Big Spring may be beautified
BELLEFONTE – It’s the jewel of Bellefonte, past and present.
But in its current state, the jewel’s beauty is hidden to maintain this status and sustain Bellefonte.
Flowing along the edge of Talleyrand Park, Bellefonte’s Big Spring is covered to meet federal regulations for drinking water classified as groundwater sources. People call this cover “a swimming pool cover” or a “tarp” because of its bluish color, said Ralph Stewart, Bellefonte Borough manager.
“It’s not very attractive,” Stewart said. “There’s reasons for that.”
You can blame the Clean Water Act regulations: the cover must not allow daylight to intrude.
Enter Penn State University students, who will work with the borough’s sustainability program and perhaps come up with something better that still meets regulations.
The process starts with staff taking project ideas and making matches between borough needs and Penn State classes. Next up is a stakeholder meeting, tentatively set for the end of September, that includes the students, professors, Stewart and representatives of borough offices, including finance and budget, to begin crafting some options.
“What we hope to accomplish… is to see if a group of students can come up with something that can be built in the not-too-distant future,” Stewart said.
“Big Spring is such a meaningful and integral location for our community,” he said.
In other business, the council discussed rescheduling a public hearing on zoning/rezoning a 10.5-acre parcel that includes Centre Crest nursing home and other multi-family housing. Previously set for Aug. 20, the hearing was delayed by council to allow the public and other local governments, such as the Centre County Board of Commissioners, time to prepare statements.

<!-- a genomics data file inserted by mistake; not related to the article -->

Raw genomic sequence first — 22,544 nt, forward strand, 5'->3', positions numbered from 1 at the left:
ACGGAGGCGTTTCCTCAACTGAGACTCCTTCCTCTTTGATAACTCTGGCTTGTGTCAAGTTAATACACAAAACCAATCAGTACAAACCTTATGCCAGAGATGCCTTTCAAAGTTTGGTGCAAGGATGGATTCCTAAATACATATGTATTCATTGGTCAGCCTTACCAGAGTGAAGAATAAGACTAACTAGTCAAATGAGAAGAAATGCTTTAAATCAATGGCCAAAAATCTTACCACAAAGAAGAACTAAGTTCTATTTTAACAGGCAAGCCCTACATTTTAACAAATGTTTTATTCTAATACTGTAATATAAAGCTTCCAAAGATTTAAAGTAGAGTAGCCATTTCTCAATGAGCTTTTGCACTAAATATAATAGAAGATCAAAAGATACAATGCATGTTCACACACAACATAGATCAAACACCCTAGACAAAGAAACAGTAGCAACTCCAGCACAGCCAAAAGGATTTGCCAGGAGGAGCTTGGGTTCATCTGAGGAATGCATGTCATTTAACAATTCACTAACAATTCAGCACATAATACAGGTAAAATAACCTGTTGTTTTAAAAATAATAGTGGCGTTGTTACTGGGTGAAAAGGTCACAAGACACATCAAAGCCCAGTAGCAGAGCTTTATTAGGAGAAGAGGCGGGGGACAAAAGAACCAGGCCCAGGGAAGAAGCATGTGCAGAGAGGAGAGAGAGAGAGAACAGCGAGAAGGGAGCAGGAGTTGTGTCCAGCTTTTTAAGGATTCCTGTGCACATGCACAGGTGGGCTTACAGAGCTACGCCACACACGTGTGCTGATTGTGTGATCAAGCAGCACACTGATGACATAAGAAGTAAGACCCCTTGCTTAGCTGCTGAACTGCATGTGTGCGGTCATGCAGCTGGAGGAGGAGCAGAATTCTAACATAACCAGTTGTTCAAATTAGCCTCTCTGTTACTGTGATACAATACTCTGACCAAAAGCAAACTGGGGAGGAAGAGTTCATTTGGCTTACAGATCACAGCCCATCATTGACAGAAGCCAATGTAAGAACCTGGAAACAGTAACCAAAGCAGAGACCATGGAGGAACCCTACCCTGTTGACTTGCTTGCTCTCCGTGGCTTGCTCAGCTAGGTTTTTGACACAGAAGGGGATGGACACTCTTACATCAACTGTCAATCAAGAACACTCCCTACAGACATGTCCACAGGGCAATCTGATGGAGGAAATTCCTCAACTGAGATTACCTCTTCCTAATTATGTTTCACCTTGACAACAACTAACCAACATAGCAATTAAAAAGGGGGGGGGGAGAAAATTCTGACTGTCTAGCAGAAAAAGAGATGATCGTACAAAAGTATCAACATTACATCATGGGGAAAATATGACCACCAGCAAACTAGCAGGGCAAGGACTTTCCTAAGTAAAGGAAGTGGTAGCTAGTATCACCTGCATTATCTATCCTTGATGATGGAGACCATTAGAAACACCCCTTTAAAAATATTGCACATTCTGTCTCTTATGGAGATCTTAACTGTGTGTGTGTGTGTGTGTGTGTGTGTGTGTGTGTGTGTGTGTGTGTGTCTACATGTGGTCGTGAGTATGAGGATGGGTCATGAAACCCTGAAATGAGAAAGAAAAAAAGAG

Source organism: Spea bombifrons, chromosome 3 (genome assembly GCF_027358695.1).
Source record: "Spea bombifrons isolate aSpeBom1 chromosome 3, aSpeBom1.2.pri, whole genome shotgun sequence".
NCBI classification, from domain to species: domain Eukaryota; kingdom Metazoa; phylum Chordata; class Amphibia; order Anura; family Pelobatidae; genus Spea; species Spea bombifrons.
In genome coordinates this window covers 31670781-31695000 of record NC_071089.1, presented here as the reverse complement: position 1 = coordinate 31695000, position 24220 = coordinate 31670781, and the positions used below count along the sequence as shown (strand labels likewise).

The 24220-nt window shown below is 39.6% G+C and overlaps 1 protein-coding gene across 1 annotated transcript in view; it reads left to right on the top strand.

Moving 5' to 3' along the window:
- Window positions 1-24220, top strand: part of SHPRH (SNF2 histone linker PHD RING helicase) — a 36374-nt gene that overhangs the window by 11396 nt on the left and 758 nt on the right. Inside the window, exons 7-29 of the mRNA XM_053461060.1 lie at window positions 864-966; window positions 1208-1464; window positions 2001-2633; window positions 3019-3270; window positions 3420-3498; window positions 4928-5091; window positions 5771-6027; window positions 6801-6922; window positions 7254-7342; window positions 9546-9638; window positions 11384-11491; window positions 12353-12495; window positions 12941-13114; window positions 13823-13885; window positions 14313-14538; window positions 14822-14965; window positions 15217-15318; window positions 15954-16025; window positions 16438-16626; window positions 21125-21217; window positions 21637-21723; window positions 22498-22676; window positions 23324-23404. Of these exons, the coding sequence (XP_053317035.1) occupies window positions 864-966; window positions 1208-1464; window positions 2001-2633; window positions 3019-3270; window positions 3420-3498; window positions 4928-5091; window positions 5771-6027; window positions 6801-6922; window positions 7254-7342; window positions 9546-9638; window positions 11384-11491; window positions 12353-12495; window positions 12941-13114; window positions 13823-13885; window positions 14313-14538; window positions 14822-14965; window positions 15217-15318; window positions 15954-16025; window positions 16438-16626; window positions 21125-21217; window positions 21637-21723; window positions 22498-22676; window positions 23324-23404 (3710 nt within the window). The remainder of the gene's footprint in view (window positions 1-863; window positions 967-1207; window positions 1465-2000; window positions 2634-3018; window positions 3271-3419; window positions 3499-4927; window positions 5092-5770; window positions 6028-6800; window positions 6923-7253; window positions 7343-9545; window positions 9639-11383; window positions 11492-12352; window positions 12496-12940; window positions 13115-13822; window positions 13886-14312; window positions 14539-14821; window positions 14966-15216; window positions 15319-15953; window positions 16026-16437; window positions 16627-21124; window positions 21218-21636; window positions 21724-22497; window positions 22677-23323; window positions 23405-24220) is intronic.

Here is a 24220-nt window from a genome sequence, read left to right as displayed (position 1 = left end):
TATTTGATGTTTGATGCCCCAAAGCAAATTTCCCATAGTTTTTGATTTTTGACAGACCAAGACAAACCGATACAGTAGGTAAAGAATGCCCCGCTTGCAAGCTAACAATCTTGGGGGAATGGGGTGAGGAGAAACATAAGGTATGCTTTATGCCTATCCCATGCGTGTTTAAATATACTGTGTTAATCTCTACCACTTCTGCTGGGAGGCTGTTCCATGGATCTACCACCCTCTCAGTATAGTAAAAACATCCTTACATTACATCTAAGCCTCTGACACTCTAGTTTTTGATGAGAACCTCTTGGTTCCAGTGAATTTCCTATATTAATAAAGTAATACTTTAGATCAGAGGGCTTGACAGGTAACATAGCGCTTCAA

Stewart said he expects to know the time frame by the end of the week.
“We are checking with the solicitor on all public notices and making sure we are in compliance,” he said.
Mayor Tom Wilson said he hopes the zoning question and the possibility of disagreement on the decision of whether to change from R4, which is multi-family, to R2, which is town residential, won’t tarnish the relationship between the borough and the county.
“My wish is we’ve done a lot of work to build a relationship with the county,” Wilson said. “I hope it doesn’t get in the way of being able to work together on certain issues.”
Wilson added that for many residents living near or adjacent to Centre Crest, at 502 E. Howard St., the concern is high-density housing.
“There’s a lot of sentiment to keep it R2 and low-density,” Wilson said. “A lot of people in that area don’t want to see apartments or Section 8.”
Section 8 is a federal housing choice voucher program.
The zoning designation is not in stone, Wilson said. Stewart agrees, pointing out that 2007 was the last time the parcels in question were zoned to R4.
“And before that, they were medium-density residential,” he said.
The joint borough/county meeting scheduled for 7 p.m., Monday, Sept. 10 at the Courthouse Annex will not address this zoning issue. Both Stewart and Wilson say the public hearing will serve to inform the community about zoning definitions while this joint meeting aims to inform residents about ongoing projects and allow issues to be raised and questions to be answered.
“It’s an opportunity for citizens to voice concerns and raise questions, maybe make suggestions,” Stewart said. “This is the third or fourth time we’ve done this. It helps get communication out to the public.”
In other matters, the council discussed a Zoning Hearing Board decision regarding the former Catherman’s Service Center, 312 Willowbank Road, and a potential nonconforming use for independent car sales. At issue was the zoning administrator’s claim that car sales was a new use for the property and a license was needed, while testimony during the hearing indicated that automobiles were sold there while the property operated as a service station.
No action was taken as this discussion occurred during a work session before the meeting was called to order. However, two council members reiterated concerns voiced in an earlier meeting from residents over parking, traffic and visuals.
Stewart said the council has 30 days once the written report is received to appeal the zoning board’s decision.